In another sign that the Wisconsin GOP’s quick passage of the bill to roll back bargaining rights is only causing the fight to escalate, Dems have now collected over 45 percent of the signatures necessary to hold recall elections for eight GOP state senators, the Wisconsin Democratic Party tells me.
Dems have now collected over 56,000 signatures supporting the recall drives, according to party spokesman Graeme Zielinski, after another surge in organizing activity over the weekend. That’s up from rougly 14,000 after last weekend. This means Dems are well ahead of schedule: In each targeted district, Dems need to amass the required signatures — 25 percent of the number who voted in the last gubernatorial election — by a deadline of 60 days after first filing for recalls, which happened nearly two weeks ago.
In other words, Dems are reporting they are nearly halfway to the finish line, with roughly three-fourths of the alloted time remaining.
Though the national media has largely treated the Wisconsin story as resolved, now that Republicans used a procedural maneuver to pass Scott Walker’s measure, the new signature numbers suggest the GOP’s maneuver may only be giving more momentum to the recall drives. The recall fight has drawn the attention of national Dems, who are keeping attention on the battle in hopes that it will have ramifications in the 2012 Congressional and presidential elections, by galvanizing the Dem base, persuading independents that the GOP has overreached, and reawakening the affection of blue collar whites for unions.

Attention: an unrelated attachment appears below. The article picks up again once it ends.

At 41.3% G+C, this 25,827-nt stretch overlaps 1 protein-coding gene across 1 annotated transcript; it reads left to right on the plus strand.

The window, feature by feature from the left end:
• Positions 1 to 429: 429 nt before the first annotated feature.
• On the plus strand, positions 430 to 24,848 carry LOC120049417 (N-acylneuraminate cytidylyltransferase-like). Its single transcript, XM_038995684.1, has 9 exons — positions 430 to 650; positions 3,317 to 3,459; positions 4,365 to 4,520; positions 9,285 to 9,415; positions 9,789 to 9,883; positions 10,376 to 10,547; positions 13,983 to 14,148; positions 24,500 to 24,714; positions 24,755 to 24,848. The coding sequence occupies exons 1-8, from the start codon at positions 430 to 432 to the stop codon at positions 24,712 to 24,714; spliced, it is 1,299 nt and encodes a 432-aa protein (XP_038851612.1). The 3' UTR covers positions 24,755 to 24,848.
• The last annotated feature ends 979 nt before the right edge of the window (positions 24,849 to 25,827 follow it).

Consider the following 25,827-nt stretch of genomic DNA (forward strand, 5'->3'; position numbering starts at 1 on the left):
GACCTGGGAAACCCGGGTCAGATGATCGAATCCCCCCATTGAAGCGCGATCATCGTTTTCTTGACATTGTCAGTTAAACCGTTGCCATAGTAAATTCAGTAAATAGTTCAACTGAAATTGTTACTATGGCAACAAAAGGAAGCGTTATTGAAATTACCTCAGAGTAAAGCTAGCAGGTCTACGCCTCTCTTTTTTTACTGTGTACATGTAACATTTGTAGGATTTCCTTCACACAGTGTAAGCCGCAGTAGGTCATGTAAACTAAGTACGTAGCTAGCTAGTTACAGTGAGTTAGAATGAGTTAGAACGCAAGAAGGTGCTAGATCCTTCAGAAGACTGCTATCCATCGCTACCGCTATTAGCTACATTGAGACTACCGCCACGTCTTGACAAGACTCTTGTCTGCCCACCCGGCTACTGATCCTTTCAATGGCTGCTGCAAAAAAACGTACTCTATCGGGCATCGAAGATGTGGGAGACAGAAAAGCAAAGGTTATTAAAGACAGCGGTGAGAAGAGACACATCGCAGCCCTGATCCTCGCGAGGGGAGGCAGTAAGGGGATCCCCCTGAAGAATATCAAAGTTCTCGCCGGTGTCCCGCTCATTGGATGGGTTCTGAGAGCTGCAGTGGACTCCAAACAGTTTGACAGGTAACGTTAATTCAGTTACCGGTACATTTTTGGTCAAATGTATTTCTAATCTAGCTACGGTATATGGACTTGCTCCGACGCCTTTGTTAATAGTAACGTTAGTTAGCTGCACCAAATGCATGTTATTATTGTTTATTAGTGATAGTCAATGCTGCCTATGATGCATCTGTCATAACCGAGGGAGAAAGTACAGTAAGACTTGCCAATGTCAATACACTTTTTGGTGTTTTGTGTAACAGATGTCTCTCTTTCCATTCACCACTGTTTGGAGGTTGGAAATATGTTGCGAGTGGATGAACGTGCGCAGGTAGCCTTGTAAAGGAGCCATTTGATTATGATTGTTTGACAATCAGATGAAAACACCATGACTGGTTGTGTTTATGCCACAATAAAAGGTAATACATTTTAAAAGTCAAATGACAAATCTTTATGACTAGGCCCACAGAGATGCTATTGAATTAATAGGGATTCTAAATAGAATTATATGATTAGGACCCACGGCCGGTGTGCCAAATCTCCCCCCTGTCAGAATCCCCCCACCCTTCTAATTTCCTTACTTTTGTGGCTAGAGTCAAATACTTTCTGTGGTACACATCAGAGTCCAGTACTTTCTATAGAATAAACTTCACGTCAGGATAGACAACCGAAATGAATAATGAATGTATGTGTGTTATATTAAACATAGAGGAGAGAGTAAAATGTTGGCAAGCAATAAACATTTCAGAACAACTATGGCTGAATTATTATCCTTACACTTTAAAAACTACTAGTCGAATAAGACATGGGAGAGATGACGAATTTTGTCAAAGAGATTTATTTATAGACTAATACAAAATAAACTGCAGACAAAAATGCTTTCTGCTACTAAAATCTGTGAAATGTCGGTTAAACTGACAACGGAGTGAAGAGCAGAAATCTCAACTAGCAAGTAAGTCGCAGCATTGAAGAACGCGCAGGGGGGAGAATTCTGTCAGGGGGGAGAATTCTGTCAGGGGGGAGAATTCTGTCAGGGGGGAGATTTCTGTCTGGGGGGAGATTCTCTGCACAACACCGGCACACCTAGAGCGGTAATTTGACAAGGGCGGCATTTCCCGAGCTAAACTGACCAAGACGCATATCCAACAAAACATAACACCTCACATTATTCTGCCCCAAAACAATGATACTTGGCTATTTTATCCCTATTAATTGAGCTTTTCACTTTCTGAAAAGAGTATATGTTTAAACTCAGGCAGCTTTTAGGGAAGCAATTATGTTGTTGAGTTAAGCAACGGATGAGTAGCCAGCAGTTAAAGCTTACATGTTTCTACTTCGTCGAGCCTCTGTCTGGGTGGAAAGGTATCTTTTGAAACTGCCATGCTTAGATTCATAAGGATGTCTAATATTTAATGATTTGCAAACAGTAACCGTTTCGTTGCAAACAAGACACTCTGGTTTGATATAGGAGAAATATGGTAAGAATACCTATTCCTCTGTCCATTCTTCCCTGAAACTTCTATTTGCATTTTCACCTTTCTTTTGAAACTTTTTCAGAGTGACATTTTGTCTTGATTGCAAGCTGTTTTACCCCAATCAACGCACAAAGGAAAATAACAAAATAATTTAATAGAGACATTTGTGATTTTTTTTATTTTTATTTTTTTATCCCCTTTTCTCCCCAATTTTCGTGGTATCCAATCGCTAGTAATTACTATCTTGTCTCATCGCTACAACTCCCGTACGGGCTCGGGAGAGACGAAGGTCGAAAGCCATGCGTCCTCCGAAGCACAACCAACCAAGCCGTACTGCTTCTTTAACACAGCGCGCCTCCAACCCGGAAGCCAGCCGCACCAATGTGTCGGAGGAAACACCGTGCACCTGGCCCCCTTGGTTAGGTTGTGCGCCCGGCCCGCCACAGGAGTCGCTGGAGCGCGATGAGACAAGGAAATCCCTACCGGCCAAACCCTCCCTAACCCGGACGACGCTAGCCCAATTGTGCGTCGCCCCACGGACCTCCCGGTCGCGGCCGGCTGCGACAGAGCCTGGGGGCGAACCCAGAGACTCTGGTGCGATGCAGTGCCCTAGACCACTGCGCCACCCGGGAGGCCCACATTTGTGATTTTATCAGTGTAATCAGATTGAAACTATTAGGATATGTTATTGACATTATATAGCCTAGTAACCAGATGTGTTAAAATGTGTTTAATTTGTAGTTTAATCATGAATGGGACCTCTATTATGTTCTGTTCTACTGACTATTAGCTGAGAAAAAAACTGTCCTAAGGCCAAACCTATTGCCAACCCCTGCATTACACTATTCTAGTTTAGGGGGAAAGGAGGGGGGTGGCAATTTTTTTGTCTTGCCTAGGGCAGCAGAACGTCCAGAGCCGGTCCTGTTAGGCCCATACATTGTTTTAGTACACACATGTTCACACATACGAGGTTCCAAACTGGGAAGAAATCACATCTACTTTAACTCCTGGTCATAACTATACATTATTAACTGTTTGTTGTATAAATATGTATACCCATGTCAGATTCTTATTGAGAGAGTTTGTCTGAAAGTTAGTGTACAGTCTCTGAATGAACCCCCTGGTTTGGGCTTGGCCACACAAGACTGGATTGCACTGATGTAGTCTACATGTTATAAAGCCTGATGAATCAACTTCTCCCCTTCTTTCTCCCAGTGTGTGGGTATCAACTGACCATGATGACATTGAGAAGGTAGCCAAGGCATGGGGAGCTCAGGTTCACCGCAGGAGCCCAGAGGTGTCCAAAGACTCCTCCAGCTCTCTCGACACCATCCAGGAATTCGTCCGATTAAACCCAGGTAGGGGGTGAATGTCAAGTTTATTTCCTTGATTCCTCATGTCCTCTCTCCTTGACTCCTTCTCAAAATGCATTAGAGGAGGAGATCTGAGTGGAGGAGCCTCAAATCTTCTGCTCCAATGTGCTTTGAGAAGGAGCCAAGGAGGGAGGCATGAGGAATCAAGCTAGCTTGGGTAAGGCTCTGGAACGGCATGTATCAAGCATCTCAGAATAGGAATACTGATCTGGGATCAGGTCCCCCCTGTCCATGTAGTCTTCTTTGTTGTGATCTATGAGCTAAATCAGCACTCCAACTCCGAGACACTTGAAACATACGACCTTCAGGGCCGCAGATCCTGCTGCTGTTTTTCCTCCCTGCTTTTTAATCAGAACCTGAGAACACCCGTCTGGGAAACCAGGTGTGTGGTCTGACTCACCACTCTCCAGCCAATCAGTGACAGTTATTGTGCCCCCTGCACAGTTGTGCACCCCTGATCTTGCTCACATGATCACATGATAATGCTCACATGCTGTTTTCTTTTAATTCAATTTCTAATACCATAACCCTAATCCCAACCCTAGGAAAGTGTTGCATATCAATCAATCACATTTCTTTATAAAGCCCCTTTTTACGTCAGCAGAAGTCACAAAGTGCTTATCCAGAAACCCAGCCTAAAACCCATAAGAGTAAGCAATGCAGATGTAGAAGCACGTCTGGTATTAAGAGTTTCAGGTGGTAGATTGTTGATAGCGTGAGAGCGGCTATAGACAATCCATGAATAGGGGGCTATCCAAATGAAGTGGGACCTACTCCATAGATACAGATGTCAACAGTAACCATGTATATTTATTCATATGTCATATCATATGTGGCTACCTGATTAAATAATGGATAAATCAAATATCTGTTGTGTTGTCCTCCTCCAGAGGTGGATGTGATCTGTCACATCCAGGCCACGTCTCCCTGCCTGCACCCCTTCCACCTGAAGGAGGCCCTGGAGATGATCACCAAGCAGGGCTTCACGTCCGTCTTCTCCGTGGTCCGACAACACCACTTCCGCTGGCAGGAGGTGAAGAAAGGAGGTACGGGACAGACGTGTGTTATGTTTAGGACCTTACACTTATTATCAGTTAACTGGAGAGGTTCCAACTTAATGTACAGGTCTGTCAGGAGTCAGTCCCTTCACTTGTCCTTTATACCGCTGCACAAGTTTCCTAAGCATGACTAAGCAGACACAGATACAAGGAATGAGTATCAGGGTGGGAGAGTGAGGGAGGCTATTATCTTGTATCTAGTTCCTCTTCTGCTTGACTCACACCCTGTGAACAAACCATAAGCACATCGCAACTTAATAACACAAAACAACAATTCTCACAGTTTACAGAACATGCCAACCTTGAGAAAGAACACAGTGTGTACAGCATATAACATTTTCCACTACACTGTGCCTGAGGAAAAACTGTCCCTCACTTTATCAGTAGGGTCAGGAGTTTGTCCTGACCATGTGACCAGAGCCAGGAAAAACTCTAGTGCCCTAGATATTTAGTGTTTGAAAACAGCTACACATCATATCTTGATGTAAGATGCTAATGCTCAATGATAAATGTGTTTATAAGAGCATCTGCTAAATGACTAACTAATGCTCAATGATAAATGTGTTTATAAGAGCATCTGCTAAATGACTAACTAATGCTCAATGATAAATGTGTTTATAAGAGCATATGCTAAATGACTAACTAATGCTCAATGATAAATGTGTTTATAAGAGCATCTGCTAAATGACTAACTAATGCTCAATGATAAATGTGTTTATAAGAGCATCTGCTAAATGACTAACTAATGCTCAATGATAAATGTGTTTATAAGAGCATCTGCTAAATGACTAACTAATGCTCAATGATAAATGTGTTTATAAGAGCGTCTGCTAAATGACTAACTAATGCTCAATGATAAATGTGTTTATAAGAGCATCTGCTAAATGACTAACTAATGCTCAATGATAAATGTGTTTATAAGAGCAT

Some will insist that these numbers are unreliable, because they are coming from Dems. But if they did cook the numbers, such exaggerations would quickly become apparent if they fell well short of their goals by the deadline. (Republicans are refusing to reveal the amount of signatures they’ve collected to recall Dems.) What’s more, these signatures numbers claimed by Dems mirror other indicators of enthusiasm: Dems and labor continue to raise money for the recall drives at a dizzying clip, and a huge rally amassed in Madison over the weekend.
According to Wisconsin Dem spokesman Zielinski, Dems are ahead of pace in signature gathering in every single one of the eight districts being targteted, and in three of the districts, Dems have well over 50 percent of the number required.
Some caveats: The last half of signatures is far harder to collect than the first half. Dems will want to collect well over 100 percent of the number required as a cushion against signatures getting tossed out. We don’t yet know which of the districts Dems are ahead in and whether they correspond with the districts where a recall election has a plausible chance of dislodging the GOP officeholder. It could also become harder to sustain momentum in the weeks ahead. But for now, Dems and labor are very pleased indeed with the progress they continue to make.